|Author: Meagan Spooner|
|Genre: Science Fiction|
|Publisher: Carolrhoda Lab|
|Elements: Dystopian, post-apocalyptic world|
|Series: Book 1 in the Skylark series|
2012 has been a great year for the mishmash of post-apocalyptic, dystopian and science fiction books. Or maybe it's just me who isn't able to differentiate between their focus most of the time. Rest assured, there have been some gems among the selection out there.
Her world ends at the edge of the vast domed barrier of energy enclosing all that’s left of humanity. For two hundred years the city has sustained this barrier by harvesting its children's innate magical energy when they reach adolescence. When it’s Lark’s turn to be harvested, she finds herself trapped in a nightmarish web of experiments and learns she is something out of legend itself: a Renewable, able to regenerate her own power after it’s been stripped.
Forced to flee the only home she knows to avoid life as a human battery, Lark must fight her way through the terrible wilderness beyond the edge of the world. With the city’s clockwork creations close on her heels and a strange wild boy stalking her in the countryside, she must move quickly if she is to have any hope of survival. She’s heard the stories that somewhere to the west are others like her, hidden in secret—but can she stay alive long enough to find them?
Skylark is one of those gems. A book that I've read months ago, it has striking, memorable characters and some vivid settings that have stayed in my mind even while reading other, similar books. It's not an unwelcome memory, though the fact that I enjoyed it so much does seem to detract from my enjoyment of the current book, you know?
Now, I did dismiss it as just another book, and I was wrong! I seriously did not expect the story and characters to stay with me this long, and reading the sequel has only added to my love for the series.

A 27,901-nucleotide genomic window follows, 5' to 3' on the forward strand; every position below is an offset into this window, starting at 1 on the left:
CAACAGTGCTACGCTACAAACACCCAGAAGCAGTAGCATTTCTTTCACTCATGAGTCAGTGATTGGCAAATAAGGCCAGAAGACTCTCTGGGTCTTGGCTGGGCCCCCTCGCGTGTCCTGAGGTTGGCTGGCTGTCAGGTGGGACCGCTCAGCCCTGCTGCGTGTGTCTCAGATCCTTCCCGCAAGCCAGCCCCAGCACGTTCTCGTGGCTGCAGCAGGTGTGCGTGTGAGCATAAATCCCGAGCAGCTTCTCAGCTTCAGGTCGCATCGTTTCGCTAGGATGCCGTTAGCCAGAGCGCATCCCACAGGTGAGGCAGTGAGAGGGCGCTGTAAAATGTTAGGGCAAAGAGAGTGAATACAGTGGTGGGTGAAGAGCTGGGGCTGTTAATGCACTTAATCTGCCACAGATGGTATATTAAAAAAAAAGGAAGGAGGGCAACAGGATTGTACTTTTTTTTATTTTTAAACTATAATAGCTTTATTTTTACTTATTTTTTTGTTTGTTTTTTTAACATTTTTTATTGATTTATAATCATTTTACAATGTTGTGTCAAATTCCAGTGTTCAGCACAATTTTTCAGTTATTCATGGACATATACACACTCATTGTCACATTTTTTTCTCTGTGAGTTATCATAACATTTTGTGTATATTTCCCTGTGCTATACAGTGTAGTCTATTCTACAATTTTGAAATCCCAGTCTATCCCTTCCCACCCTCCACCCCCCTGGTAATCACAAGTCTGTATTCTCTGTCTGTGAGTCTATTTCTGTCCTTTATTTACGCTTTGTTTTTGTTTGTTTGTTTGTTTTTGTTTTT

Let's start with the pacing. They say that a good pacing of a story isn't noticeable, and this is true in Skylark's case. What I did notice was non-stop heightened tension once Lark was out of the Wall, and whoa! It's something to write about, the seriously nail-biting, hand-wringing, foot-jittering kind of tension.
From there, we delve into different worlds and different cities, and I loved the lush descriptions that only someone who's lived within an actual dome would describe the natural world. The characters were so distinct, and their developments grew over the course of the book. I found myself warming to them sooner rather than later, and their interactions soothed away this jaded self into accepting the finely crafted relationships.
What I appreciated most was that Lark was not the cookie-cutter, I-just-ventured-out-into-the-world-but-really-I'm-awesome-at-everything sort of protagonist. That type of protagonist grate (gently) on my nerves, having miraculously found a world where they effortlessly navigate through hurdles and social customs. What's the point of introducing new settings, new characters, new tribes if you're not going to have them clash once or twice with the protagonist?
That's who and what Lark is. She's both ordinary and extraordinary; when presented with a challenge, which is pretty much everything, she makes believable mistakes and falters in her attempts to reconcile herself with her new surroundings.
I, for one, couldn't wait to read the sequel, SHADOWLARK. Now that's another delectable treat I sank my teeth into, and that review is one for another day.